Picture This: Proper Photo Techniques for the Myrtle Beach Real Estate MLS

By
Real Estate Agent with Condolux Real Estate & Vacation Rentals

I've seen it a hundred times. It's not just a Myrtle Beach real estate thing. It's a national real estate agent epidemic that only a few have the vaccine for. Most of the pictures uploaded to their MLS system to show home and condo shoppers are absolute rubbish!  Either the picture is taken of a blank wall, or whoever formatted the thing compressed it until it looks like lego blocks took over the picture.  Well, no more.

They say you only have one chance to make a first impression (and that holds true with Myrtle Beach condo and house listings as well). And with web surfers checking out the MLS system, you better believe that if you don't have good photos of your product, they will surf on quickly to check out the next one. The pictures are the first thing they see!

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Lets break this lesson down into three sections.  1) The equipment itself.  2) How to take the picture. 3) How to resize them and compress them properly for the web.

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Camera Equipment Makes the Difference with Tight House and Condo Photos

House Zoom Comparison

Notice the differnce in a 35mm zoom lense and a 28mm zoom lense? You can see alot more of the house with a wider angled lense and will definately help showcase the property better.

I'm not saying go out and buy a new camera (or maybe I am). And I am not saying you have to purchase a top-of-the-line Digital SLR. A point and shoot camera works just fine.  HOWEVER, think about this. You are taking pictures of rooms, NOT landscapes.  Maybe the room is empty. Maybe not. But you better believe that you are not taking pictures of mansions every day with large rooms. 

Mainly, the one thing you want to take from this is to buy a camera with a WIDE ANGLE lens for real estate photos. Not all wide angle cameras are expensive. You can pic one up for $150 to $350.  You will want to look at the mm. Most cameras have a 35mm to xx zoom range. 35mm is not wide enough for most real estate shots.  You will want to shoot for one that has about a 28 mm. Just go to your local Best Buy, Circuit City, or any other camera shop to take a look.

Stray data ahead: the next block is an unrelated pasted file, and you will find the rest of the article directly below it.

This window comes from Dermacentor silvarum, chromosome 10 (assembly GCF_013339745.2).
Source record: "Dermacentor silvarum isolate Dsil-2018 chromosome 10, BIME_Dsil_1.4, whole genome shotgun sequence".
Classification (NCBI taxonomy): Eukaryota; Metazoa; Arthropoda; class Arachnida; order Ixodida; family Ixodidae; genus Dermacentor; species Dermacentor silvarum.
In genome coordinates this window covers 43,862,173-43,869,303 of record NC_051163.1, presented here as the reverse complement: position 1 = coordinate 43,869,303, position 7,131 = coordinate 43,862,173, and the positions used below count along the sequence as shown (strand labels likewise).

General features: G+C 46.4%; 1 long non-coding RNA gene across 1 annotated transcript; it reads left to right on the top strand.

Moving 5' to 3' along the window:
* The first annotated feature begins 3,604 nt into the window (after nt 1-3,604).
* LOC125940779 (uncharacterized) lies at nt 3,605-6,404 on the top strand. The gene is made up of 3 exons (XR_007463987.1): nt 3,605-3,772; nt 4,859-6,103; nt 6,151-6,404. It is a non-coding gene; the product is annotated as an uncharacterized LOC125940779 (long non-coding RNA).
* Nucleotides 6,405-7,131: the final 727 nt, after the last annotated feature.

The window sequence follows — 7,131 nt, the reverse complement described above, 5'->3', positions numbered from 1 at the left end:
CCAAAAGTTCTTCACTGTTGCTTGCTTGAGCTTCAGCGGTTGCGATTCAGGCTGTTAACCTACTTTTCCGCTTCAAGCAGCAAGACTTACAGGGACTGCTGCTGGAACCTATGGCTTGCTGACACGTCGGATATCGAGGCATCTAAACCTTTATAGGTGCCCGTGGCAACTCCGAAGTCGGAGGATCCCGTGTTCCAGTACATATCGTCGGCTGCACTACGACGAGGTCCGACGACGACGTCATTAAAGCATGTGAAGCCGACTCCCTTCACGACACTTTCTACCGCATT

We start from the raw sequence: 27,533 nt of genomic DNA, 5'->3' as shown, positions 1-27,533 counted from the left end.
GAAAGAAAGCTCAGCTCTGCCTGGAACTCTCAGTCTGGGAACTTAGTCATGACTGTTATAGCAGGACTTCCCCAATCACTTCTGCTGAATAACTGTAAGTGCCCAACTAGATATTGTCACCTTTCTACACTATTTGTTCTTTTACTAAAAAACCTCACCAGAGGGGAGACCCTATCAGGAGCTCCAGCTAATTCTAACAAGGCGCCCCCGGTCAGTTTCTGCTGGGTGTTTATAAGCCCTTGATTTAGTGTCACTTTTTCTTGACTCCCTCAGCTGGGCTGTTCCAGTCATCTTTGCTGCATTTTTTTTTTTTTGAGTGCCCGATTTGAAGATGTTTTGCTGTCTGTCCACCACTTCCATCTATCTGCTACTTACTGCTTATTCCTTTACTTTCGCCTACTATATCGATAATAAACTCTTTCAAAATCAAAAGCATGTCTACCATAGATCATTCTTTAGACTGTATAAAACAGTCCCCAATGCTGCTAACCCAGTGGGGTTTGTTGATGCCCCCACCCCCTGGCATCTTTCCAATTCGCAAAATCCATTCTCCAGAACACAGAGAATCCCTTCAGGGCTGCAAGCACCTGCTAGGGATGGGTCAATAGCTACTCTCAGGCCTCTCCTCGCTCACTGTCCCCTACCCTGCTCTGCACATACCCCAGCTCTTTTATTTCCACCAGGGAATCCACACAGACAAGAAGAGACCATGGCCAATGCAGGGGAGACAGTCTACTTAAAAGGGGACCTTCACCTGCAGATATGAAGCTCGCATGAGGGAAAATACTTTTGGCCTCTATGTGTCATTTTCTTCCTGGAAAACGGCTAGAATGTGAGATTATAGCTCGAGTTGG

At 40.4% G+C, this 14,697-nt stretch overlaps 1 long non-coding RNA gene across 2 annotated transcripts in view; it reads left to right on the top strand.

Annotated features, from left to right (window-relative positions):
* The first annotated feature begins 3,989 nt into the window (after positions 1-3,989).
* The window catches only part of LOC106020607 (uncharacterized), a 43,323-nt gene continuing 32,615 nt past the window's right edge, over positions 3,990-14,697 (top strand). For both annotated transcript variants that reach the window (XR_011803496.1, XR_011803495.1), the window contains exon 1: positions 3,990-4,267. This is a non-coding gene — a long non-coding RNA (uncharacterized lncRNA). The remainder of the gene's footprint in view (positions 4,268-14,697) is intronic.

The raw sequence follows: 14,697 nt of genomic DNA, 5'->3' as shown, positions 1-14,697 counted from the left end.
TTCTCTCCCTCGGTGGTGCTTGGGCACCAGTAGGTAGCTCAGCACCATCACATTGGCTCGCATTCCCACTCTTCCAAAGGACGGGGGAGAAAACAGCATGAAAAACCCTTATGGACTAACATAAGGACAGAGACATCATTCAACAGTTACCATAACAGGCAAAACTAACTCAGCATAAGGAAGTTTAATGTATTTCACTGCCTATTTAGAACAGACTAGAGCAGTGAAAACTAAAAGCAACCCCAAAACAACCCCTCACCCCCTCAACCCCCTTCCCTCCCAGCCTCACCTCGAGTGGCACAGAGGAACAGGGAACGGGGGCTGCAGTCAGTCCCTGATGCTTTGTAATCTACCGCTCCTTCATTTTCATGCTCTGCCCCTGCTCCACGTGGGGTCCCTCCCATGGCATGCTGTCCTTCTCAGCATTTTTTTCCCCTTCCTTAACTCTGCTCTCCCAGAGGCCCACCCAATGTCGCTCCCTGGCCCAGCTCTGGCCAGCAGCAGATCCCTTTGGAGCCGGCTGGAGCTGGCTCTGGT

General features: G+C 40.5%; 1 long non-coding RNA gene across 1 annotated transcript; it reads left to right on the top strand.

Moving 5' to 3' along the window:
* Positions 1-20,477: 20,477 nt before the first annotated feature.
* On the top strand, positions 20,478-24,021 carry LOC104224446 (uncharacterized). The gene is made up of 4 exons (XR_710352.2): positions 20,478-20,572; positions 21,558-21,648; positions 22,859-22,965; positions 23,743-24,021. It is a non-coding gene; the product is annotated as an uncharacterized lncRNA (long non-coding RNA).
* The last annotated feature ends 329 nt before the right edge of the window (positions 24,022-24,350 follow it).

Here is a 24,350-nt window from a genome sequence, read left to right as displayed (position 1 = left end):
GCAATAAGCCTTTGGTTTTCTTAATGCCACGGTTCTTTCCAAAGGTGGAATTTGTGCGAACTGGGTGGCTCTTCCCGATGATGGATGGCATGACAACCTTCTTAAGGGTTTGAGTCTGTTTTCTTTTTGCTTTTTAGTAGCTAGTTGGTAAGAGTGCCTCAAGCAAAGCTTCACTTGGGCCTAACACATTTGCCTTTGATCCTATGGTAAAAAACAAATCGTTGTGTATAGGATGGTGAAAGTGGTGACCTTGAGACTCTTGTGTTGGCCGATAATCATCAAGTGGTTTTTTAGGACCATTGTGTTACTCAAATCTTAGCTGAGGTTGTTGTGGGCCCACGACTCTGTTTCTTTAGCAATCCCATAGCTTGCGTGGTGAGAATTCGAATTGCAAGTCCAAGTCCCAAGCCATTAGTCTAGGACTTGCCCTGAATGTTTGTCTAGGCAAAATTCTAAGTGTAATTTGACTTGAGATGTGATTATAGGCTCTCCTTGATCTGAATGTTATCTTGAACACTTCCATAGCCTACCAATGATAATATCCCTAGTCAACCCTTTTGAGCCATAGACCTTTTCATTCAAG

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How to take Real Estate Picture

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We could spend at least a few pages talking about how to adjust your camera to take photos, but since I know you don't have the time, I just want to point out a few major concepts you should take away from this.  1) LIGHTING IS EVERYTHING WITH THESE POINT AND SHOOT CAMERAS.  2) YOUR FLASH IS ONLY GOOD FOR TIGHT PLACES.

Basically, open all the windows and take the pictures on a sunny day.  Then try to turn your flash off and take the picture. Does it turn out?  If you are more advanced, you can try and adjust your camera settings (some cameras even have settings JUST for indoor shots).  And remember, hold your camera as still as possible. In low-light situations, the camera's shutter speed is slower, so if you wiggle your camera, you might wind up with a blurry shot. This is especially true for condos in Myrtle Beach, when many times, the only outside light source is a balcony.

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How to Resize Your Shots Properly For the Web

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When you get the pictures from your camara, most likely they are large photos and need to be resized. What you need to keep in mind image size, and resolution, two very different concepts.  The MLS for the Myrtle Beach area does not accept photos that are larger than 640 pixels wide and 480 pixels. Is that resolution or is that image size?  That be image size my friends.  Resolution deals with how many pixels per inch there are. When you pull them off your camera, the are usually either 200 pixels per inch or 300 pixels per inch.  You want to change the resolution of your photos to either 72 or 96 instead of 200 or 300. (FYI, this is also known as DPI.)